Global markets saw a volatile week as equities attempted to recover from the plunge following the Chinese Yuan drop in response to the tariffs imposed by the US. The S&P 500 index gave back early week losses as investors shifted their focus to global growth as central banks move to ease monetary policy. The US-China trade war saw a sell-off in UK and Australian equities. AUD slid to a ten-year low amidst trade issues and greater than expected rate cuts in New Zealand, India and Thailand.
The annual Diggers and Dealers mining conference in Kalgoorlie (Australia’s gold capital in Western Australia) received an extra boost this year. The Australian dollar gold price breached A$2100/oz (a record high) during the conference and hopes are high that this is only the beginning as even the US$ gold price is breaking out on the upside. Geopolitical uncertainty, made worse by ongoing US-China trade fears, has shepherded investors into gold and the US dollar (global reserve currency) as a safe haven. Usually, a break-out in the gold price is a flashing warning sign for upcoming inflation however this time it is maybe different as the world is fighting deflation.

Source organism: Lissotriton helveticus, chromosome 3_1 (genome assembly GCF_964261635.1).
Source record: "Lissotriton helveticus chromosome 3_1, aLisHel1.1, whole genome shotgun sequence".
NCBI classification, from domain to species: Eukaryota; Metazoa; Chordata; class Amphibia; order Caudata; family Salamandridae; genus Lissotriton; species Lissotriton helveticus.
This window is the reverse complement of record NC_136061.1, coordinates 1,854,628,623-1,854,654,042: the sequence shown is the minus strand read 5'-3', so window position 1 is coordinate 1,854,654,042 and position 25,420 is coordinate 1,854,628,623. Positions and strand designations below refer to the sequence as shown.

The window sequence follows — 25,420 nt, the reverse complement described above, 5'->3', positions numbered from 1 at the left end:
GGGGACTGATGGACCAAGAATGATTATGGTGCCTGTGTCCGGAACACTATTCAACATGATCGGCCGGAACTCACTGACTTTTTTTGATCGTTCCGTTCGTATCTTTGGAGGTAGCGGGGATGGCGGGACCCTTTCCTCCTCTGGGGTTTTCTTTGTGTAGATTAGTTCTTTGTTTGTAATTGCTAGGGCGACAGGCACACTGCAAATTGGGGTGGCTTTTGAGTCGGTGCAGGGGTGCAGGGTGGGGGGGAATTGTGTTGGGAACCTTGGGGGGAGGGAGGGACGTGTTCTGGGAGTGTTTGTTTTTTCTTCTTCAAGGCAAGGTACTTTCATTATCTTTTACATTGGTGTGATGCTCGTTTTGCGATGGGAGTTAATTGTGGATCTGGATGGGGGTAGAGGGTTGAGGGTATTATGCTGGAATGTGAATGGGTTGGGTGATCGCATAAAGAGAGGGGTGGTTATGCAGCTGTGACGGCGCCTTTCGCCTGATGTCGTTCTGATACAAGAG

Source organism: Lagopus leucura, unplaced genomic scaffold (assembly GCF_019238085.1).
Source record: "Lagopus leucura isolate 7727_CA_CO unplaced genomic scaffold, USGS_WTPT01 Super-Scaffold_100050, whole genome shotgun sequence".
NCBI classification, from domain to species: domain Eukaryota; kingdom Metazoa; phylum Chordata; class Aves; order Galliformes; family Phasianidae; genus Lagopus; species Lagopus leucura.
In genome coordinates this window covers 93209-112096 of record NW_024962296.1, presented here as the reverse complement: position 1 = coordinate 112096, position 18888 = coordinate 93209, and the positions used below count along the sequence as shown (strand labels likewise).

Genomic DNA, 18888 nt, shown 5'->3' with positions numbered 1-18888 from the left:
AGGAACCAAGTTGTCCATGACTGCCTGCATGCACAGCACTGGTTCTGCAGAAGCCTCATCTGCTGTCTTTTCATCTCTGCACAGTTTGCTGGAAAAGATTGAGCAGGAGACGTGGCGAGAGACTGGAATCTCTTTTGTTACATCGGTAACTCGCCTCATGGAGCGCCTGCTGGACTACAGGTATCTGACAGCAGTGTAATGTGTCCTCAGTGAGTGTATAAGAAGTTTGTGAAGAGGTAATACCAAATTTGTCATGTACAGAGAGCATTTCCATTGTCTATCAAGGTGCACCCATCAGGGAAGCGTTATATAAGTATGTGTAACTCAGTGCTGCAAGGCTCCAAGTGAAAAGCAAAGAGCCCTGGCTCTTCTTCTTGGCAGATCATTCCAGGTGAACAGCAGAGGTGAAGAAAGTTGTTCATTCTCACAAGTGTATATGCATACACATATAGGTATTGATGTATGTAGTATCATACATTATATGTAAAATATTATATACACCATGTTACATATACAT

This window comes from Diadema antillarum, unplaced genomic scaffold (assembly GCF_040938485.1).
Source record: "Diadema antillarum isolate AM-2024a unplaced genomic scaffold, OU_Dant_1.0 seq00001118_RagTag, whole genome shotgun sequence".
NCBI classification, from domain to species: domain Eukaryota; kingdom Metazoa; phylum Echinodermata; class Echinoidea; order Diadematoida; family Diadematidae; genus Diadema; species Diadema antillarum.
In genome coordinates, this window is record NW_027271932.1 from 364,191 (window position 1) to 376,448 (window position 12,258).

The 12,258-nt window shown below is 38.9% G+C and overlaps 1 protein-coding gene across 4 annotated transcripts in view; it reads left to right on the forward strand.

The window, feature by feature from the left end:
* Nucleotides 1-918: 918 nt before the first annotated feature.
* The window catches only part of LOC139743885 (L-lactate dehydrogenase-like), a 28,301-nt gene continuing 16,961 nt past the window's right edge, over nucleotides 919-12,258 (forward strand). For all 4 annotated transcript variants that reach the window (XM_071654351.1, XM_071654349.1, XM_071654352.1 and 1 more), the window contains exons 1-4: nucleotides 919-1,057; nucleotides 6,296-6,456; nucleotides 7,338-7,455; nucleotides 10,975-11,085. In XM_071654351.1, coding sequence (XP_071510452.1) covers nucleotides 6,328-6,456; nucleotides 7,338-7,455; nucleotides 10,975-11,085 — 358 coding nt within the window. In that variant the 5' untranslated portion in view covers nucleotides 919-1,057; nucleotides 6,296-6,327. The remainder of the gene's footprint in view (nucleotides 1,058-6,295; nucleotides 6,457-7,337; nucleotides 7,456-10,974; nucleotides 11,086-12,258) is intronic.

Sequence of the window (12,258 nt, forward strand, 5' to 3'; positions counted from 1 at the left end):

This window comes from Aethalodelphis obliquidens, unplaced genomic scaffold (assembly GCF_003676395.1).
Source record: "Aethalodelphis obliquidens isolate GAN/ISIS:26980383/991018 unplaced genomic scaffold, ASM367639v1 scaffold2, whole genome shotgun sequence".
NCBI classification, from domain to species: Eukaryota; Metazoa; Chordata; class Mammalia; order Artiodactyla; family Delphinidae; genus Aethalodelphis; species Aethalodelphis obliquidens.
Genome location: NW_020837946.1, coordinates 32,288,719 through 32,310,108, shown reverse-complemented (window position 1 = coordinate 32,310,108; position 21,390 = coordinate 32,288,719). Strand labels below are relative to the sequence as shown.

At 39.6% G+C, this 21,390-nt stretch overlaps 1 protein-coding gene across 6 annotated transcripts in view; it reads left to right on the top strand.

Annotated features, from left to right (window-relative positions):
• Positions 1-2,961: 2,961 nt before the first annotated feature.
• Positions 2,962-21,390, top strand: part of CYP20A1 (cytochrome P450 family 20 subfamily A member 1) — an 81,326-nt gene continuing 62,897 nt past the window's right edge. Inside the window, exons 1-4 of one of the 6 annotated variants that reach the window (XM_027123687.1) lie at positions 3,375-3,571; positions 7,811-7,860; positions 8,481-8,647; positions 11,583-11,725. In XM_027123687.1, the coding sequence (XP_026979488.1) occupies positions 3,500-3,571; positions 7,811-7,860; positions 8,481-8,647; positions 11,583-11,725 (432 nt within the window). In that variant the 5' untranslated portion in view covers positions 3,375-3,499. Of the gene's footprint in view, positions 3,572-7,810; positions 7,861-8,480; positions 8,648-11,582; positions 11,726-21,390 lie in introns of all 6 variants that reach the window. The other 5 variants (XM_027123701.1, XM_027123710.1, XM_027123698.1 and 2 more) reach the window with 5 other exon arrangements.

On some more positive news, CBA has said in its profit announcement that it is seeing an improvement in the housing market including improved clearance rates, stabilisation of prices in Sydney and Melbourne, and slightly higher housing credit growth; and there is a pipeline of stimulus including tax cuts and infrastructure spending which has not yet flowed through. It is also pleasing to see in CBA’s result that 90-day home loan arrears improved by 2bps over the year.
The latest economic news out of Germany is showing the negative impact of the trade war and the slowing global economy. Output shrank by 0.1% in the second quarter compared with the previous three months. The contractions are a consequence of a drop in industrial production and construction that amounted to 0.6% of gross domestic product. Pressure is mounting on Europe’s biggest economy to start doing more on the fiscal spending side and Angela Merkel will have to continue to battle the trade war with Donald Trump who clearly is very unhappy with Germany’s position as one of the major export economies in the world. Meanwhile, the bond market in Europe continues to slide into the negative territory with the German 10-year Bund showing minus 0.65%